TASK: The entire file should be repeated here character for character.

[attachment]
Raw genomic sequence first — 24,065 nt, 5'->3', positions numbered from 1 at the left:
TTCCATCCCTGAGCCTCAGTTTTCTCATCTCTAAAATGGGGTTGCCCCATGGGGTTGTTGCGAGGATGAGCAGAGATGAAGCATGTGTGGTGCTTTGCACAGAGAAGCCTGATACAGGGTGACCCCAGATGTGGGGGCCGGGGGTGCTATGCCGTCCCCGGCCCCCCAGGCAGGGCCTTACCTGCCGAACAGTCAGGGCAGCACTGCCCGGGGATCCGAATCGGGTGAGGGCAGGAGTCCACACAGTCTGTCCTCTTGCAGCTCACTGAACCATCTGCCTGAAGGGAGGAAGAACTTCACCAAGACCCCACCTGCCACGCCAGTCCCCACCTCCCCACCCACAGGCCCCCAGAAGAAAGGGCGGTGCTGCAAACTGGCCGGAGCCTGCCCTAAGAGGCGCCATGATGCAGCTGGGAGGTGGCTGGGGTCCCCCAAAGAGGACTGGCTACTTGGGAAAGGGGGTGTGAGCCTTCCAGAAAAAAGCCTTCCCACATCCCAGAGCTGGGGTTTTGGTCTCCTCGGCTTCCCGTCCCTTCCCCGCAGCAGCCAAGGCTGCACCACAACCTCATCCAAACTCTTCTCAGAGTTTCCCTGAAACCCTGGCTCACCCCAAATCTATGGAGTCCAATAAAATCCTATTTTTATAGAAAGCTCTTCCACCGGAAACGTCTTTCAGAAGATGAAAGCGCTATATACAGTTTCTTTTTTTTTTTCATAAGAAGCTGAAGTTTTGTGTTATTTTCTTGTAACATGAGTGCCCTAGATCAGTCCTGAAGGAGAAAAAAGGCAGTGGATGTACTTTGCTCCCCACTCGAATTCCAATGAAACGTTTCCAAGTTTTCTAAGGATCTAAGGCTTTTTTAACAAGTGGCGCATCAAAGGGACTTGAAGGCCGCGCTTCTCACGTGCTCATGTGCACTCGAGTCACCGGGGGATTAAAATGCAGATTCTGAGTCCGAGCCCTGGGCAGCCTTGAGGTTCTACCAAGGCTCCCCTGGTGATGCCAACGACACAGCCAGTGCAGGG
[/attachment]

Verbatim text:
Raw genomic sequence first — 24,065 nt, 5'->3', positions numbered from 1 at the left:
TTCCATCCCTGAGCCTCAGTTTTCTCATCTCTAAAATGGGGTTGCCCCATGGGGTTGTTGCGAGGATGAGCAGAGATGAAGCATGTGTGGTGCTTTGCACAGAGAAGCCTGATACAGGGTGACCCCAGATGTGGGGGCCGGGGGTGCTATGCCGTCCCCGGCCCCCCAGGCAGGGCCTTACCTGCCGAACAGTCAGGGCAGCACTGCCCGGGGATCCGAATCGGGTGAGGGCAGGAGTCCACACAGTCTGTCCTCTTGCAGCTCACTGAACCATCTGCCTGAAGGGAGGAAGAACTTCACCAAGACCCCACCTGCCACGCCAGTCCCCACCTCCCCACCCACAGGCCCCCAGAAGAAAGGGCGGTGCTGCAAACTGGCCGGAGCCTGCCCTAAGAGGCGCCATGATGCAGCTGGGAGGTGGCTGGGGTCCCCCAAAGAGGACTGGCTACTTGGGAAAGGGGGTGTGAGCCTTCCAGAAAAAAGCCTTCCCACATCCCAGAGCTGGGGTTTTGGTCTCCTCGGCTTCCCGTCCCTTCCCCGCAGCAGCCAAGGCTGCACCACAACCTCATCCAAACTCTTCTCAGAGTTTCCCTGAAACCCTGGCTCACCCCAAATCTATGGAGTCCAATAAAATCCTATTTTTATAGAAAGCTCTTCCACCGGAAACGTCTTTCAGAAGATGAAAGCGCTATATACAGTTTCTTTTTTTTTTTCATAAGAAGCTGAAGTTTTGTGTTATTTTCTTGTAACATGAGTGCCCTAGATCAGTCCTGAAGGAGAAAAAAGGCAGTGGATGTACTTTGCTCCCCACTCGAATTCCAATGAAACGTTTCCAAGTTTTCTAAGGATCTAAGGCTTTTTTAACAAGTGGCGCATCAAAGGGACTTGAAGGCCGCGCTTCTCACGTGCTCATGTGCACTCGAGTCACCGGGGGATTAAAATGCAGATTCTGAGTCCGAGCCCTGGGCAGCCTTGAGGTTCTACCAAGGCTCCCCTGGTGATGCCAACGACACAGCCAGTGCAGGG